Drew Manzie, the inspirational former head of physical education at the University of Strathclyde, has died of cancer, aged 64.
Niall Sturrock, Strathclyde's head of sport and recreation, who worked with Mr Manzie in the university for 26 years, said: "His advice and wisdom, whether at executive, awards or general committees, were legendary and were still being sought long after his retirement."
Mr Manzie was always willing to take responsibility for committee work in a range of organisations, many linked to the university sector, Mr Sturrock said. Following his retirement in 2003, he continued to coordinate the university's golf bursary programme and to serve on the sports union awards committee.
Mr Manzie excelled at rugby and boxing as a schoolboy, going on to study at the Scottish School of Physical Education at Jordanhill College, now part of Strathclyde. He was awarded full colours in rugby before graduating in 1965 with a diploma of physical education.
He taught at both secondary and further education level before joining Strathclyde in 1967, where he had an aptitude for coaching the full range of sporting abilities.
Mr Sturrock said: "Whether he was dealing with a world championship-level canoeist, an aspiring international rugby player or someone wanting to learn to swim, they had his undivided attention and expertise. He had the ability to put people at their ease immediately and give them confidence."
Mr Manzie had a key role in helping to set up a women's rugby section at the university, and the Strathclyde rugby club set up an annual match between graduates and students to play for the Manzie Shield.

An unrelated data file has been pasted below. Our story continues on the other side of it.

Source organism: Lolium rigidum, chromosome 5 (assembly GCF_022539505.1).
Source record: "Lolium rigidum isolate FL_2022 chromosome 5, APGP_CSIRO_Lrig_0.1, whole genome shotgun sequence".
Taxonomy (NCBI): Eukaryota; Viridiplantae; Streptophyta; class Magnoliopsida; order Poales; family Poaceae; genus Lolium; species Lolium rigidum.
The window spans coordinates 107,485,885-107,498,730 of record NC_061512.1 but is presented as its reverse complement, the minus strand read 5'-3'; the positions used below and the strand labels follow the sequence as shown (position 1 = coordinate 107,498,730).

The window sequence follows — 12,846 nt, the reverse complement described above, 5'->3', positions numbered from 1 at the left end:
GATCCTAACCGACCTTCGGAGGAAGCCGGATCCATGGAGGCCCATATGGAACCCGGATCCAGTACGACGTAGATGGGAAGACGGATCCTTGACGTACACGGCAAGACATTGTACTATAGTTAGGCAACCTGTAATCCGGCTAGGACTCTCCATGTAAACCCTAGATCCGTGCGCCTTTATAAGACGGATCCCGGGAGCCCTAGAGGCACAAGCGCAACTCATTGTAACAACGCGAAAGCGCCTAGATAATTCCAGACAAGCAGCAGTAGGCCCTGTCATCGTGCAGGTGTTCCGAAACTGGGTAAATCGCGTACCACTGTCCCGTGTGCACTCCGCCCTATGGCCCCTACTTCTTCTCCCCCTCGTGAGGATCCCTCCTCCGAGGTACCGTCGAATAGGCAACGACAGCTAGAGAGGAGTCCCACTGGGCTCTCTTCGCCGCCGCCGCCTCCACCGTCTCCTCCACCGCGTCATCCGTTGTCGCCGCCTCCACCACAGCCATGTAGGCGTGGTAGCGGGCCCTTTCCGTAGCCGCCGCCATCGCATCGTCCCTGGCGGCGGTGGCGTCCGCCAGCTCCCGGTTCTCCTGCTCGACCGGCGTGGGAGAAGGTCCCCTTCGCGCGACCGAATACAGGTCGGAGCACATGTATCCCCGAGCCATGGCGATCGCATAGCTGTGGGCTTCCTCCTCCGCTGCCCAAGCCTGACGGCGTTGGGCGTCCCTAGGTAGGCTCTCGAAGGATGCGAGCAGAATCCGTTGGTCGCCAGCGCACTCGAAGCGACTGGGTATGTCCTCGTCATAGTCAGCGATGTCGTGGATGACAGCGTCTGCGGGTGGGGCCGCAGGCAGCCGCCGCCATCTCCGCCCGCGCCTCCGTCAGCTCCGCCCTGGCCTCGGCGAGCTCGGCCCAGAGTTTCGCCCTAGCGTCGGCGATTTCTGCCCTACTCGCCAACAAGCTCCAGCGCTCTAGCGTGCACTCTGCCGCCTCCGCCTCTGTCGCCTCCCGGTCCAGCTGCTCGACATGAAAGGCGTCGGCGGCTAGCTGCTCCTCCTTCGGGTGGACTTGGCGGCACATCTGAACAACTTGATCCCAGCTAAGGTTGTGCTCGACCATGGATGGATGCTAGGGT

John Martin, director of Strathclyde's student support services, said Mr Manzie was viewed with enormous affection by generations of student sports office-bearers and club officials, as well as by his colleagues and the many thousands of ordinary students and staff who used Strathclyde's sports facilities.
"Anyone who knew him was not fooled for long by his fierce appearance and introspective manner, and would quickly realise that here was a man who lived to encourage people to participate, whether trying a sport or exercise for the first time, or competing at international level, or embarking on a trek into the wilderness," Mr Martin said.
During his career at Strathclyde, Mr Manzie undertook an honours BEd degree and also played a part in several research projects. He was promoted to head of the PE department in 1998. Latterly, he took up cycling, regularly commuting from his Paisley home by bike.
He was predeceased by his wife Chris in June, and is survived by a daughter and son.